My take on the eBook Summit – Part 2

This is a continuation from Part 1.

The first break out session I attended was Ebook “What If’s”: Issues that Impact Scenario Planning with Bobbi Newman, Matt Hamilton, Sarah Houghton-Jan and Josh Hadro. This session asked three well respected technology librarians some “What If…” questions to see what they thought may happen.

The first question was “What if there is a Google Information terminal in each library?” This is in reference to the Google book settlement reached last year. Part of the settlement states that public libraries can have free access to the works in Google Books…but only on one machine. This is a simplified definition but it’s about right. What would this mean to libraries? Sarah Houghton-Jan answered this question first and nailed it. The said that public libraries would not see much change and that having only machine being able to access this database was going back to the CD Rom days. The idea that all of this information is locked on one machine only doesn’t really make sense to people these days. I agree. Of course you could pay for access but that wasn’t the question. The other two agreed. Bobbi Newman brought up a good point. In smaller libraries where there are few computers having one dedicated to one thing would cause a bit of hassle. Imagine having someone working on a resume being asked to move so someone could access the Google Book database. Who wins? I feel bad for the staffer who has to make that call.

The next question was “What if the price of eReaders is zero?” Matt Hamilton answered this one first and brought up something I found very interesting. Training staff on how to use the devices will be damn hard. There will probably be many different devices and they will all have different interfaces, formats etc. This will be challenging. This doesn’t even take into account the affect it will have on our collections. What do we do when someone can get their summer reading list on their device without leaving their house, most of it for free? This will also affect our technology infrastructure. If people did come to the library to download books, how would our bandwidth hold up? Yikes! Something I learned in this session was that CVS will be selling an eReaders and netbooks very soon.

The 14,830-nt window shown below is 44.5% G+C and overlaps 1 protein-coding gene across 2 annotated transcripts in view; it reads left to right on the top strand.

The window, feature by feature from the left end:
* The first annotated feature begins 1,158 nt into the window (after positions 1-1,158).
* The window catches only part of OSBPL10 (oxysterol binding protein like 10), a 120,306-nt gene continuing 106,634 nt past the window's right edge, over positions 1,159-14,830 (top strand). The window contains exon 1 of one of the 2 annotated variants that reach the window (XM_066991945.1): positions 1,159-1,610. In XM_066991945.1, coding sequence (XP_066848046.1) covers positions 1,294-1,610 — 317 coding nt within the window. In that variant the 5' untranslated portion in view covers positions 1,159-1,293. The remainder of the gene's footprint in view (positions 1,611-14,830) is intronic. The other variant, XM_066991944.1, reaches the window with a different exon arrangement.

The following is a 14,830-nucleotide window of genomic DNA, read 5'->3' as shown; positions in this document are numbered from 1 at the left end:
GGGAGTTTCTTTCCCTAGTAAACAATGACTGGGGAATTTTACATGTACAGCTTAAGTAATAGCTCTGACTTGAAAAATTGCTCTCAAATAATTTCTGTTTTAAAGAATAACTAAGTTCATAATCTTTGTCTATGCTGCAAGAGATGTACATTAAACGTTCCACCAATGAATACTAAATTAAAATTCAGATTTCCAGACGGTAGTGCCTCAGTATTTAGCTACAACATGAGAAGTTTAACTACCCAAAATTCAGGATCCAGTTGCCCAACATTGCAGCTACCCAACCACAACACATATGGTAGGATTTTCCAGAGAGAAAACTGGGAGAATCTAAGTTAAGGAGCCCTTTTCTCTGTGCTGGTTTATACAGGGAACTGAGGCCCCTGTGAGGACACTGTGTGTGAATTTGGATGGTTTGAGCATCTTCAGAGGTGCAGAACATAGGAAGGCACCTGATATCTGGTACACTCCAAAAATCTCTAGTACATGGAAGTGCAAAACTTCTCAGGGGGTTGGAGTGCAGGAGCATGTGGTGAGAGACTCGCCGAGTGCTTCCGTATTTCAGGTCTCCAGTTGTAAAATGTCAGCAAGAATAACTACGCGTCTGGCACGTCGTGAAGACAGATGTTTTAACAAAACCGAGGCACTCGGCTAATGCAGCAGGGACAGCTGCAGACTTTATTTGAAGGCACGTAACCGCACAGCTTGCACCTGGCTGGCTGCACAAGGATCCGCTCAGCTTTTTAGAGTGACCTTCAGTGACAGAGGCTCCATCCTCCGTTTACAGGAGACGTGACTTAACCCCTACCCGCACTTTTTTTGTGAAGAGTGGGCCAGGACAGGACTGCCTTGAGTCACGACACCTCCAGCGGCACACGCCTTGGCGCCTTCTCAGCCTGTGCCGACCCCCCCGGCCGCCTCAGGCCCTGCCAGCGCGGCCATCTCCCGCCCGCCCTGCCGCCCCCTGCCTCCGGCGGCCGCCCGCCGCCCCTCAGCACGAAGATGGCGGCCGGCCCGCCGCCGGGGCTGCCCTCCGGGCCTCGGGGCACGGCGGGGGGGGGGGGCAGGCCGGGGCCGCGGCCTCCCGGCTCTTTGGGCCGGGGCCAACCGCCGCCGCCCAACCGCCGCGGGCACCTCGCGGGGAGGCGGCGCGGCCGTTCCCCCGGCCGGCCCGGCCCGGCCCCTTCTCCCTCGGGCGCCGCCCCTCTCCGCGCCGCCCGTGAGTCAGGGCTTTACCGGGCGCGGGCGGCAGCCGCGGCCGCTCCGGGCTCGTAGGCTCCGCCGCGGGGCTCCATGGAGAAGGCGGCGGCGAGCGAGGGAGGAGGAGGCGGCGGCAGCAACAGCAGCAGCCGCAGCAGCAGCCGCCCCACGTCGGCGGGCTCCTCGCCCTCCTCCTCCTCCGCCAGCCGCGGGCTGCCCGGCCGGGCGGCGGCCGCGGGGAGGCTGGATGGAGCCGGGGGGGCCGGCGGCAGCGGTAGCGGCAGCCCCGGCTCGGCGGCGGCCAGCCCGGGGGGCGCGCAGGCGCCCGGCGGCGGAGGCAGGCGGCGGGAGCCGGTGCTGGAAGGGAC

The next question was “What if the DRM issue went away tomorrow?” Digital Rights Management is the scourge of digital media and is one of the reasons eBooks are so tricky. Bobbi Newman answered this question. We would need to increase our digital collection quickly and figure out a way to make downloading the book to a preferred device easier. I agree and I’d add that I’m less concerned about DRM as I am about being able to easily download something to my device. I don’t want to have to plug my device into a computer to get new content. Maybe that’s why the Kindle is doing so well?

The next session I attended was Ebooks and the Library user Experience with Rebecca Miller, Michael Bills, Jean Costello, Joshua M. Greenberg and Aaron Schmidt. I’m just going to go with some quotes I wrote down from this session because, honestly, my brain was about full at this point.

“Which crumbles first: the publishing industry or library budgets?” (Greenberg) I’m thinking library budgets go first. The publishers are way ahead of us in eBooks and they pretty much hold all the cards. They produce the content, own the copyright and with digital copies will control the terms of service that govern use of their material. So, yeah, we have an uphill battle.

“The eBook ship has sailed and libraries are not on it.” (Schmidt) He used the example of libraries debating whether or not to lend VHS tapes years ago. While we were busy debating an entire industry sprung up. How to interpret this? Do we build another ship? Do we swim like mad to catch up?  I don’t know. I was hoping someone presenting at the summit would have some ideas.

“Libraries need to be less like supermarkets and more like kitchens.” (Schmidt) I take this to mean that we need to focus less on having a lot of things on our shelves and more on being a place for people to create. I’m getting the feeling that in the not-too-distant future our libraries will consist of tables, study rooms, high-speed wifi, and an Espresso Book Machine. Maybe that’s not a bad thing.

Part 3 soon.

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